The barn has stood since the 1860s, built of massive axe hewn beams pinned together with big wooden spikes. Built before the era of concrete foundations, it sits on large rocks hauled in from the fields. It was probably built by one Patrick Farrell who owned the land way back when the land was worked with a team and single plow.
The beams would have been carefully chosen, carefully hewn and carefully seasoned so as not to warp after the barn was up. There would have been a barn raising since the heavy beams, fitted in sections while still on the ground, needed a crew of neighbours to raise and daring skywalkers, without safety kit of any kind, to fasten the frame together after it rose high in the air. The rafters are long poles stripped of bark, the cladding barn boards hammered directly onto the beams.
Afterward, there would have been a dance and a whole lot of food and probably swigs of the harder stuff in the dimmer corners.
For over 15o years the barn has held horses, cattle, pigs and every variety of farm animal. Loads of hay for winter fodder, drawn by sweating teams ,came through its central bay, lifted into the vast twin mows by a hay hook and tackle that still runs on its track high under the roof ridge. It sports a shell hole where a former owner blasted a marauding skunk a century ago.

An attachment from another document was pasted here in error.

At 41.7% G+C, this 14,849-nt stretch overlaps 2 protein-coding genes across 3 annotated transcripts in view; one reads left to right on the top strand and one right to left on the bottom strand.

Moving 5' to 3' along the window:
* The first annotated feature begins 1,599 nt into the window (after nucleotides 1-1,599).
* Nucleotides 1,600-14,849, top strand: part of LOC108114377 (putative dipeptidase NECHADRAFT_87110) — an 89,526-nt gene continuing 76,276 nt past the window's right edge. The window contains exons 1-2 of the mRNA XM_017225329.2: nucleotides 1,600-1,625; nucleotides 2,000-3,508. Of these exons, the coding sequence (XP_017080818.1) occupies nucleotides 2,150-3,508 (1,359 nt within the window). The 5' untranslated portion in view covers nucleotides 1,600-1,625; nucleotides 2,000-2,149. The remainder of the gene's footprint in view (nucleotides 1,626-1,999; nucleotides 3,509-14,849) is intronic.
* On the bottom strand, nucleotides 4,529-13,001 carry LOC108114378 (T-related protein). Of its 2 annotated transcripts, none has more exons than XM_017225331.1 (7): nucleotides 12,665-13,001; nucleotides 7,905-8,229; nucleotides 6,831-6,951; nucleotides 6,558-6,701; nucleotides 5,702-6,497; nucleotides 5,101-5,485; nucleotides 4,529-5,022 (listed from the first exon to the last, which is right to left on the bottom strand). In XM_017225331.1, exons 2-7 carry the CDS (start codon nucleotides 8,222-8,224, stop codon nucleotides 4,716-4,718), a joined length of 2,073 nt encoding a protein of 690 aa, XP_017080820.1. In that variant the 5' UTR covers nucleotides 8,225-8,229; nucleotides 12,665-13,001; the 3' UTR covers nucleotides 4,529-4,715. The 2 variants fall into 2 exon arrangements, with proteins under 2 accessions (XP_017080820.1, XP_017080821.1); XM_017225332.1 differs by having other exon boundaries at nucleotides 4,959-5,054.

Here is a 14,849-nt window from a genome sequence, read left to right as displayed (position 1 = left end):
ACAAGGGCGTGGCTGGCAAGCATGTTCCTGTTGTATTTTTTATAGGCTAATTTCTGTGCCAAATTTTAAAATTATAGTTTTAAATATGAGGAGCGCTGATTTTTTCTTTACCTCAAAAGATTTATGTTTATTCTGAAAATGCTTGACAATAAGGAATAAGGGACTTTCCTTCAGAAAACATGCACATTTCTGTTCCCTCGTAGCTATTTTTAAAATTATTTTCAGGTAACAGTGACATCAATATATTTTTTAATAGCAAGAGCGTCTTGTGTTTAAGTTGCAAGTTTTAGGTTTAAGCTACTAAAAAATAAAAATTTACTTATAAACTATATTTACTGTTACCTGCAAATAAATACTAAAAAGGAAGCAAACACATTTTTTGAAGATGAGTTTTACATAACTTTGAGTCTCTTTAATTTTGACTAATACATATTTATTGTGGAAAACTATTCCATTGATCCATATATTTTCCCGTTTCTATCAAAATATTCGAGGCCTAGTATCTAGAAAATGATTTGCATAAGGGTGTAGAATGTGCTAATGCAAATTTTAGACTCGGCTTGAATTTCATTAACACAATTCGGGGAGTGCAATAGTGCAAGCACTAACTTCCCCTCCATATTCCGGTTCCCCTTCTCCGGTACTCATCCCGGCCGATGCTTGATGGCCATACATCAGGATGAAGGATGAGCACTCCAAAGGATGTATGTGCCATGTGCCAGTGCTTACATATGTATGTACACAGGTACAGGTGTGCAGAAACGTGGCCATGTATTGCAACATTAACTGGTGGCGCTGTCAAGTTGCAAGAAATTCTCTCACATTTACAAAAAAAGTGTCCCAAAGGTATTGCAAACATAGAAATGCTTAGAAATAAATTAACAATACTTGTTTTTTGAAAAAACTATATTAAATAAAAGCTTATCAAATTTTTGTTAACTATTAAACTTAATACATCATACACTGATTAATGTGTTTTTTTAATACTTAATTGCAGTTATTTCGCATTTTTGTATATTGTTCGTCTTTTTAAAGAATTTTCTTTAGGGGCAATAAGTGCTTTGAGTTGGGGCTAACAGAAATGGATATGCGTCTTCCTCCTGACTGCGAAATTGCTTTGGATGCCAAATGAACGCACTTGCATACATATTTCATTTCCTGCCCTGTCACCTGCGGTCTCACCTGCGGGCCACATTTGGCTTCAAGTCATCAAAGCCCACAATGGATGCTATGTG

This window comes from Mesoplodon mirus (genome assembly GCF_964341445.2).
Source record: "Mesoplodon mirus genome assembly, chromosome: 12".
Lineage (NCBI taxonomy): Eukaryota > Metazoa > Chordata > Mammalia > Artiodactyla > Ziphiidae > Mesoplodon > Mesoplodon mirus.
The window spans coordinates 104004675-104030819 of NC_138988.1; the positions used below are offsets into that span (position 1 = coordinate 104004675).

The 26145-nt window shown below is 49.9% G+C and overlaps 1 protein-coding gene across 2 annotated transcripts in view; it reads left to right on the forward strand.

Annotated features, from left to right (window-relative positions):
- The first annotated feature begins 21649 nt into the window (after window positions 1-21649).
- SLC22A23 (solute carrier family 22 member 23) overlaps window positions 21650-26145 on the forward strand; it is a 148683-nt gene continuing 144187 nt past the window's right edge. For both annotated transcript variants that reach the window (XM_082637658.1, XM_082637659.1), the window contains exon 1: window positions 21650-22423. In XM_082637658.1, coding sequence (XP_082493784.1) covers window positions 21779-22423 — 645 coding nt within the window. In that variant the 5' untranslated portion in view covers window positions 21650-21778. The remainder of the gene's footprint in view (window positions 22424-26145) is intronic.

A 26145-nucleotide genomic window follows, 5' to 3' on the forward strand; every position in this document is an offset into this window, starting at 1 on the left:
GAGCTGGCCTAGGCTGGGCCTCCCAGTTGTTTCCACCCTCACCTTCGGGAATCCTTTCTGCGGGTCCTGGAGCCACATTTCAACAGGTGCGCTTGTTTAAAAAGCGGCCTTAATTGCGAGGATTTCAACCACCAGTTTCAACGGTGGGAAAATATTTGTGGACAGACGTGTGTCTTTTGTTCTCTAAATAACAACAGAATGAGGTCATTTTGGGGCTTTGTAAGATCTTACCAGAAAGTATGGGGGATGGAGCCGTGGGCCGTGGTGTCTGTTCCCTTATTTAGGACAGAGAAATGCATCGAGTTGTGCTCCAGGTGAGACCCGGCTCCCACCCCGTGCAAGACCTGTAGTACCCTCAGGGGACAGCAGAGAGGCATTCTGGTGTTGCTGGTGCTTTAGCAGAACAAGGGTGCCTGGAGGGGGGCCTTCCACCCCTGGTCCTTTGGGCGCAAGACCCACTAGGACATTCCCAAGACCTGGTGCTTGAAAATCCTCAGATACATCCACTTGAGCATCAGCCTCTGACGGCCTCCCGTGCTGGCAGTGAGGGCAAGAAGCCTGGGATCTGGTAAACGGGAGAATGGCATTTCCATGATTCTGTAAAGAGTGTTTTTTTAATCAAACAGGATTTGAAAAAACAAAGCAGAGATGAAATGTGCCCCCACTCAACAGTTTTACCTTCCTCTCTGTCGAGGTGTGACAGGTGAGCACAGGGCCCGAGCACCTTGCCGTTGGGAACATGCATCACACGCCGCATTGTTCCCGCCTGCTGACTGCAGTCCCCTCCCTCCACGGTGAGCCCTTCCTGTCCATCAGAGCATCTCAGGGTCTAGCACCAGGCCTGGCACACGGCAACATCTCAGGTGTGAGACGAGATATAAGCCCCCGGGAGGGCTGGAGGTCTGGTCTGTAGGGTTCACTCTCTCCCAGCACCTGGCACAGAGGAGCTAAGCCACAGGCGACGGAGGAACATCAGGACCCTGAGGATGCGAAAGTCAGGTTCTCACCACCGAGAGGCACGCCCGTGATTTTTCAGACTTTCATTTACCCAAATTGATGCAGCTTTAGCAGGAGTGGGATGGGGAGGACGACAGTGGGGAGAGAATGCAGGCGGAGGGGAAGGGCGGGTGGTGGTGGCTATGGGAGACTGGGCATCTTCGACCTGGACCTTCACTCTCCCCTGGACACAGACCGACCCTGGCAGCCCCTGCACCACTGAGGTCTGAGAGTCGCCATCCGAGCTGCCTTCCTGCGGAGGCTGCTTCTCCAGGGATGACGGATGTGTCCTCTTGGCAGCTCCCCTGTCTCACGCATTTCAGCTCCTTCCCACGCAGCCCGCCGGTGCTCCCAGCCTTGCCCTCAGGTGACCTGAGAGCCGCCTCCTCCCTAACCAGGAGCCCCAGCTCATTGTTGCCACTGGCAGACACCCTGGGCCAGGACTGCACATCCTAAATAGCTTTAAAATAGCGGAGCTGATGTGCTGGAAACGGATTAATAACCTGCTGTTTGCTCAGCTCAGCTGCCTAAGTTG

The barn has stood up to all the fierce County winds and faced down Hurricane Hazel. But the wind last week, up to 120k, took one corner of its roof and peeled it gapingly back. Unused for at least forty years now, the barn has not found a place in modern life. It’s mows are empty, milking stations full of cobwebs, cavernous lower regions housing only barn swallows for life.
Now the question is to fix the roof or let the barn join the ranks of others of its kind which can been seen about rural roads, roofless, open sided, sinking to the ground. These old barns have fallen out of use except to provide barnboard for fashionable city bars or faux rustic home decor. They cost too much keep up. With no bales of hay and livestock filling them, they seem to give up and deteriorate all the faster.
My barn once had three others like it within sight, all now long vanished. It is the last for miles on my road. Shall I finally let mine join them? The wind has made the first tear in its weakening fabric. Without action, the storms will soon start picking off the weathered boards and rust eat at the two steel cables preventing the central beams from bowing apart. Its century and a half of faithful duty make a silent reproach as I weight its fate and feel my pocketbook clenching tight.
Thrift or sentiment, which will win? Even I can’t tell.